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Alternative Web Browsers: Do They Have A Fighting Chance?

How many Web browsers can you name? Besides the most common -- Internet Explorer (IE), Firefox, and Safari -- I know of Google's Chrome, Opera, and some Linux-specific browsers. That's it. So I was interested to read Computerworld's article ("Too good to ignore: 6 alternative browsers,") which gives a good overview of six alternative browsers (really five if you don't count separa
How many Web browsers can you name? Besides the most common -- Internet Explorer (IE), Firefox, and Safari -- I know of Google's Chrome, Opera, and some Linux-specific browsers. That's it. So I was interested to read Computerworld's article ("Too good to ignore: 6 alternative browsers,") which gives a good overview of six alternative browsers (really five if you don't count separate PC and Mac versions of Opera). Still, while it's cool to know there are so many options out there for browsing the Web, I'm left wondering: How secure are these other offerings?When you're using one of the "Big 3" browsers (IE, Firefox, Safari), you know they're being used by millions of people daily and have undergone considerable scrutiny by their respective vendors. Also, security researchers are looking closely at them because they know those are the popular browsers that would cause the most damage if they were exploitable. This is a similar argument as to why hardly any malware exists for Mac OS X compared with Windows. Market share.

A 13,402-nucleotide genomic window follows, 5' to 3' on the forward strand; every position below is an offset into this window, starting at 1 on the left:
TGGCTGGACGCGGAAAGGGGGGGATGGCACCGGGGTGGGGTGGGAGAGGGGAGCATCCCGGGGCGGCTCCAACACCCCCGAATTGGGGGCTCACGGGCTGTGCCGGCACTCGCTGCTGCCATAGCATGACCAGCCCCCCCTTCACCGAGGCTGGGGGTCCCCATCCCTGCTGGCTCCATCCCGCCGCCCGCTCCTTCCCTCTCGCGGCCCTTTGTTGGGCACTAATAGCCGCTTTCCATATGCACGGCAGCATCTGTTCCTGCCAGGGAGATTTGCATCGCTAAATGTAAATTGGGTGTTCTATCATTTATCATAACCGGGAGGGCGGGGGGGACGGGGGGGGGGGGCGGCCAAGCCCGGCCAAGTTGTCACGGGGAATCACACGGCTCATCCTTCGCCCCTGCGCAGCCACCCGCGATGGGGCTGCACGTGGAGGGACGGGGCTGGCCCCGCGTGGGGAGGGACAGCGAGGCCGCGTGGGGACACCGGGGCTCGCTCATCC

An argument also can be made that security is not so bad since some of the alternatives share common code (to some extent) with one of the Big 3, such as Safari and Google Chrome using WebKit, or Firefox and Camino using the Mozilla Gecko rendering engine. Unfortunately, this isn't the case; vulnerabilities cropped up in Google Chrome, for example, because it was using an older version of WebKit.

What's more interesting to me is how open corporate environments are to alternatives. Can any of them gain a foothold because some CEO read an article about Google and Chrome in Forbes? I guess it's a possibility, but I think it's highly improbable that any of them could make a dent, and for two reasons.

The first is that ERP companies developing solutions like PeopleSoft don't have the time or resources to try and make sure their Web interfaces work in a half dozen or more Web browsers. The second is that security professionals and sysadmins will (or should) start screaming that patch management is going to become nightmarish. Sure, some of them may include auto-update mechanisms, but how many of your users have administrative rights on their desktops to let those updates install?

Of course, there will be some exceptions. I know many Web designers will want to have some of the alternatives so they can see what their sites look like in other browsers, but management won't want them investing much time in making sure they're uniform across ALL the options. Security pros and sysadmins will definitely need to keep an eye on this as more users learn about the options and start asking. It's probably a good time to start researching so you can respond appropriately.

John H. Sawyer is a Senior Security Engineer on the IT Security Team at the University of Florida. The views and opinions expressed in this blog are his own and do not represent the views and opinions of the UF IT Security Team or the University of Florida. When John's not fighting flaming, malware-infested machines or performing autopsies on blitzed boxes, he can usually be found hanging with his family, bouncing a baby on one knee and balancing a laptop on the other. Special to Dark Reading.